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  Partner: UNT Libraries
 Department: Department of Management
 Collection: UNT Theses and Dissertations
Interorganizational Relationships: The Effects of Organizational Efficacy on Member Firm Performance

Interorganizational Relationships: The Effects of Organizational Efficacy on Member Firm Performance

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Date: August 2006
Creator: McDowell, William C.
Description: Relationships between the collective actors within interorganizational relationships are a growing area of research in management. Interorganizational networks continue to be a popular mechanism used by organizations to achieve greater performance. Organizations develop competencies to work with other organizations, but the confidence of these organizations to use these strengths for a competitive advantage has yet to be empirically examined. The purpose of this study is to examine organizational efficacy, how competencies may related to that efficacy, and the relationship of efficacy with performance. The goal of this study is to observe the relationship among trust, dependence, information quality, continuous quality improvement, and supplier flexibility with organizational efficacy. In addition, the relationship between organizational efficacy and performance is also observed. There are two primary research questions driving this study. First, what is the relationship between trust, dependence, information quality, continuous quality improvement, supplier flexibility and organizational efficacy? Second, what is the relationship between organizational efficacy and performance? The theories supporting the hypotheses generated from these questions include theories such as social cognitive theory, quality improvement, and path-goal theory. Data collected from the suppliers of a large university support the hypotheses. Regression analysis and structure coefficients were used to analyze the data. ...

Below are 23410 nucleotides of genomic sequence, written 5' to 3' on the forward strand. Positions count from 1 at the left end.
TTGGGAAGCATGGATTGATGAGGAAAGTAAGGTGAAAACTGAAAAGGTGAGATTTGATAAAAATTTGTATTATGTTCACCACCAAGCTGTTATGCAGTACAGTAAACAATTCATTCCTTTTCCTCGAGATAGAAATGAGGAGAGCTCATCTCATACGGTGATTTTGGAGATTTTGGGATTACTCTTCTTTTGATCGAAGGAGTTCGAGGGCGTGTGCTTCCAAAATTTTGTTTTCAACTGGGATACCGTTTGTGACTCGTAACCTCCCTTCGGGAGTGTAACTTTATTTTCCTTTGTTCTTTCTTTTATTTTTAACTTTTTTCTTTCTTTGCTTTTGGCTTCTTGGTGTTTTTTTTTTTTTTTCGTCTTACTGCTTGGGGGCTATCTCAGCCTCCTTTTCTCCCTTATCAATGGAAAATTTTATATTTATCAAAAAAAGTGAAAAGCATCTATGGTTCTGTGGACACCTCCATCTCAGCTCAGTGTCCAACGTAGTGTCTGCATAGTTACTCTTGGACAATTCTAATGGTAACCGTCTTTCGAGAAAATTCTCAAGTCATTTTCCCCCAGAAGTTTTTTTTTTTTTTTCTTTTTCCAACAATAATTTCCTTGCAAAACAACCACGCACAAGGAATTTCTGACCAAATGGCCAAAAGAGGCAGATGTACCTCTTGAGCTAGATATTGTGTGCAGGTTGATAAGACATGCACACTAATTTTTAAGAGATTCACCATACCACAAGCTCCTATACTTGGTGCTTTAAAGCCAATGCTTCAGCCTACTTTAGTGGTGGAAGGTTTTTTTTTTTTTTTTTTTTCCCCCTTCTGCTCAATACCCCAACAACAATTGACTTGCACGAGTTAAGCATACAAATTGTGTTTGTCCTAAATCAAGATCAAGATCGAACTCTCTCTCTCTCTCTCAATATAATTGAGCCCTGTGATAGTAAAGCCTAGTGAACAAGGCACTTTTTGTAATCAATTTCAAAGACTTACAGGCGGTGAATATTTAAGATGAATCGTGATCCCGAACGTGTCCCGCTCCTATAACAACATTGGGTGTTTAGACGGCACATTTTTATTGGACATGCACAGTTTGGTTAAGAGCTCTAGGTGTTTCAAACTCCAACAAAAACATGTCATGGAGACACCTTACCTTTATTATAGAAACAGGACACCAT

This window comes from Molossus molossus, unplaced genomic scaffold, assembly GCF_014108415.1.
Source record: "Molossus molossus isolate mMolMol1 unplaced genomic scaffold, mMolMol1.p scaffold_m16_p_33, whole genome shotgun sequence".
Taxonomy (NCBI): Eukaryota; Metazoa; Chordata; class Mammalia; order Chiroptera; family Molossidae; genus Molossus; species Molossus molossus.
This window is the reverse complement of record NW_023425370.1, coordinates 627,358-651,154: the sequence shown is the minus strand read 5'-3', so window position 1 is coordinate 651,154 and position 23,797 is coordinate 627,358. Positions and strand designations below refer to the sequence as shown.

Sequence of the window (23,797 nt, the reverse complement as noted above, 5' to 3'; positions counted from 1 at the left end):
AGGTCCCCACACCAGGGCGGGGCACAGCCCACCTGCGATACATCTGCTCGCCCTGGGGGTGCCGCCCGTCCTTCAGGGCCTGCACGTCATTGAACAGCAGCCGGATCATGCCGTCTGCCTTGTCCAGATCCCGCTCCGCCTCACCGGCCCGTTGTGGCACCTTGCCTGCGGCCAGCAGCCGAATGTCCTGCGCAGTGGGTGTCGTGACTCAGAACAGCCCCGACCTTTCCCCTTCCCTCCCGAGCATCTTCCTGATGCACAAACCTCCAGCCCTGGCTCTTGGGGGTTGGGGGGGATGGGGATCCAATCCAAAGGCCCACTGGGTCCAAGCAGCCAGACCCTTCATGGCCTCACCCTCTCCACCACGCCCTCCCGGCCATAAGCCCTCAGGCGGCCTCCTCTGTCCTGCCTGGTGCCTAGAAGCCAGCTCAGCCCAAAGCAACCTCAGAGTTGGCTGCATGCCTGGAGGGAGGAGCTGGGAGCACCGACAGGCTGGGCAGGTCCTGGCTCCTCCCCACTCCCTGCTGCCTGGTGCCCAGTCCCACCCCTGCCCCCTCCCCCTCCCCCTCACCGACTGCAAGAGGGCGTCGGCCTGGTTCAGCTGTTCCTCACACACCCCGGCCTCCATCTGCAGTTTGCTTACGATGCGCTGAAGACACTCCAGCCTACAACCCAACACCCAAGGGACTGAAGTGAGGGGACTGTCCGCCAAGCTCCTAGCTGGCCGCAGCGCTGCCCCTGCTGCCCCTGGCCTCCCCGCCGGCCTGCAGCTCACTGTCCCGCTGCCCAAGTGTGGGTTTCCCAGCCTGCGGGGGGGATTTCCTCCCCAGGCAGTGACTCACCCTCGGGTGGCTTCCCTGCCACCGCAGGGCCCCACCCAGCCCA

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An investigation of the relationships between job characteristics, satisfaction, and team commitment as influenced by organization-based self-esteem within a team-based environment

An investigation of the relationships between job characteristics, satisfaction, and team commitment as influenced by organization-based self-esteem within a team-based environment

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Date: August 2000
Creator: Abbott, John B.
Description: Team-based management is a popular contemporary method of redesigning jobs in order to more effectively utilize the human potential of employees. The use of such management techniques should result in increased satisfaction and team commitment; however, many research studies have failed to demonstrate increases in affective outcomes on the part of the employee. The research question examined in this study is, "What specific job dimensions and situational factors result in higher levels of satisfaction and team commitment?" The Job Characteristics Model (Hackman & Oldham, 1975) provided a basis for this study. The model was designed for individual contributors and has not been extensively used in team research. As expected it was found that within a team-based environment higher levels of the five core job dimensions of skill variety, task identity, task significance, autonomy, and job feedback were associated with increased satisfaction and team commitment. Organization-based self-esteem was found to mediate the relationship between the five core job dimensions and the affective outcome variables. Contrary to expectations, however, it was found that consultative team members experienced higher levels of satisfaction and commitment than substantive team members. In addition, consultative team members reported higher levels of two core job dimensions, skill variety ...
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Optimal design of Dutch auctions with discrete bid levels.

Optimal design of Dutch auctions with discrete bid levels.

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Date: May 2010
Creator: Li, Zhen
Description: The theory of auction has become an active research area spanning multiple disciplines such as economics, finance, marketing and management science. But a close examination of it reveals that most of the existing studies deal with ascending (i.e., English) auctions in which it is assumed that the bid increments are continuous. There is a clear lack of research on optimal descending (i.e., Dutch) auction design with discrete bid levels. This dissertation aims to fill this void by considering single-unit, open-bid, first price Dutch auctions in which the bid levels are restricted to a finite set of values, the number of bidders may be certain or uncertain, and a secret reserve price may be present or absent. These types of auctions are most attractive for selling products that are perishable (e.g., flowers) or whose value decreases with time (e.g., air flight seats and concert tickets) (Carare and Rothkopf, 2005). I began by conducting a comprehensive survey of the current literature to identify the key dimensions of an auction model. I then zeroed in on the particular combination of parameters that characterize the Dutch auctions of interest. As a significant departure from the traditional methods employed by applied economists and game theorists, ...
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